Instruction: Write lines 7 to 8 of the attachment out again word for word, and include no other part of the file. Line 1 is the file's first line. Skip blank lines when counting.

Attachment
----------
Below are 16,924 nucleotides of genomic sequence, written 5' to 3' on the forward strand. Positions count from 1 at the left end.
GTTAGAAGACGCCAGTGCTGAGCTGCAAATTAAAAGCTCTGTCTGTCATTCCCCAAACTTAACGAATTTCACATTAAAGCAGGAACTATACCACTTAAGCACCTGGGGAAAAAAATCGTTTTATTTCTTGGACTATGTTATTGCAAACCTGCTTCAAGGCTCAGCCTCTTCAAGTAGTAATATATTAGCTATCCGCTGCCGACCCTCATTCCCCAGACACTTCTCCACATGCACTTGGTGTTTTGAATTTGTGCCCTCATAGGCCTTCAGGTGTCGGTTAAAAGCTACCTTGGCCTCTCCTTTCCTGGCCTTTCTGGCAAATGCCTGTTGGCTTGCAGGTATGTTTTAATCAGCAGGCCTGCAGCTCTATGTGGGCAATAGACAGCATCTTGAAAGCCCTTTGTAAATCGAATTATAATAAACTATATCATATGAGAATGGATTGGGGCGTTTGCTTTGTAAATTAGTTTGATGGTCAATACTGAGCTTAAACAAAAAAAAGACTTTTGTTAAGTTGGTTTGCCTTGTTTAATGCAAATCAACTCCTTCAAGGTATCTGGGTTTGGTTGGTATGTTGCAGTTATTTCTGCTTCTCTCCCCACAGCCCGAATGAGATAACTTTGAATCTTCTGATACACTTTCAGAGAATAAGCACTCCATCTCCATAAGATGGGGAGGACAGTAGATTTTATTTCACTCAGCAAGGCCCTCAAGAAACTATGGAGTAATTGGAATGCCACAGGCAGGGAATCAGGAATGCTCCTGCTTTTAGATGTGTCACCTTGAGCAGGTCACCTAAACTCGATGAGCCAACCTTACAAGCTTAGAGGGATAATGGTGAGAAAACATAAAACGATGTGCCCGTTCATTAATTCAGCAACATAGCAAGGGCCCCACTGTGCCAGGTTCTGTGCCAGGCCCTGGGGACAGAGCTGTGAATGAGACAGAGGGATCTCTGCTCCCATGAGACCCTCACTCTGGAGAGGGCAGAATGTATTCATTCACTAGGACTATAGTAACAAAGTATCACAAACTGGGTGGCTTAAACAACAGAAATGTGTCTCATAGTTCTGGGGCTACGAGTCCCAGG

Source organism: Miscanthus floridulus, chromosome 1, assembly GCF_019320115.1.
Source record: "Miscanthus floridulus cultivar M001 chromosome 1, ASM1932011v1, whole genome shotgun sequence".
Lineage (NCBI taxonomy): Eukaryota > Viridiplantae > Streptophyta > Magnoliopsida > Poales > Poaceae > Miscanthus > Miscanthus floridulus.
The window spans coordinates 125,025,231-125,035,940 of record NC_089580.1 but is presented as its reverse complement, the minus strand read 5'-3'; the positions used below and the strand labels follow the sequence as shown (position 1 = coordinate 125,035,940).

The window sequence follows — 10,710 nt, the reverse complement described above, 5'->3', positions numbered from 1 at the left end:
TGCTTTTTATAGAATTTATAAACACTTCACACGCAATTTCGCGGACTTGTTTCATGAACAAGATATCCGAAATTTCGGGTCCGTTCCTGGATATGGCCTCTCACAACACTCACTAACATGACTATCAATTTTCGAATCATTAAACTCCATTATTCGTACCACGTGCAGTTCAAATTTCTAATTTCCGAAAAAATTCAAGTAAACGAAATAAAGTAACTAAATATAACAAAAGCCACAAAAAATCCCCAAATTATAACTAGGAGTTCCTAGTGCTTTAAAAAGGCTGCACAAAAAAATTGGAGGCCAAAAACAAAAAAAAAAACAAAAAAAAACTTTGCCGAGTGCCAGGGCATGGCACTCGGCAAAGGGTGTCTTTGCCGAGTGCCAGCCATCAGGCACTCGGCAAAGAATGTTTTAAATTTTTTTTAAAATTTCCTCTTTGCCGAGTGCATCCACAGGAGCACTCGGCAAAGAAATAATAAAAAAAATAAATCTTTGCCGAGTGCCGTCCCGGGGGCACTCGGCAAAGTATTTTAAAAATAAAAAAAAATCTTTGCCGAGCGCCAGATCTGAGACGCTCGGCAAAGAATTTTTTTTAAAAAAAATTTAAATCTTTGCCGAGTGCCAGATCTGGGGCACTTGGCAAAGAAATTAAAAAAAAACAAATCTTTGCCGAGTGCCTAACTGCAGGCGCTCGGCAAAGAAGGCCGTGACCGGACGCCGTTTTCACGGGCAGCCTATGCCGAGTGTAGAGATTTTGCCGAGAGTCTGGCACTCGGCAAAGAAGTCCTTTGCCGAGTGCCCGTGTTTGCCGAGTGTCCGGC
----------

The window sequence follows — 10,710 nt, the reverse complement described above, 5'->3', positions numbered from 1 at the left end:
TGCTTTTTATAGAATTTATAAACACTTCACACGCAATTTCGCGGACTTGTTTCATGAACAAGATATCCGAAATTTCGGGTCCGTTCCTGGATATGGCCTCTCACAACACTCACTAACATGACTATCAATTTTCGAATCATTAAACTCCATTATTCGTACCACGTGCAGTTCAAATTTCTAATTTCCGAAAAAATTCAAGTAAACGAAATAAAGTAACTAAATATAACAAAAGCCACAAAAAATCCCCAAATTATAACTAGGAGTTCCTAGTGCTTTAAAAAGGCTGCACAAAAAAATTGGAGGCCAAAAACAAAAAAAAAAACAAAAAAAAACTTTGCCGAGTGCCAGGGCATGGCACTCGGCAAAGGGTGTCTTTGCCGAGTGCCAGCCATCAGGCACTCGGCAAAGAATGTTTTAAATTTTTTTTAAAATTTCCTCTTTGCCGAGTGCATCCACAGGAGCACTCGGCAAAGAAATAATAAAAAAAATAAATCTTTGCCGAGTGCCGTCCCGGGGGCACTCGGCAAAGTATTTTAAAAATAAAAAAAAATCTTTGCCGAGCGCCAGATCTGAGACGCTCGGCAAAGAATTTTTTTTAAAAAAAATTTAAATCTTTGCCGAGTGCCAGATCTGGGGCACTTGGCAAAGAAATTAAAAAAAAACAAATCTTTGCCGAGTGCCTAACTGCAGGCGCTCGGCAAAGAAGGCCGTGACCGGACGCCGTTTTCACGGGCAGCCTATGCCGAGTGTAGAGATTTTGCCGAGAGTCTGGCACTCGGCAAAGAAGTCCTTTGCCGAGTGCCCGTGTTTGCCGAGTGTCCGGC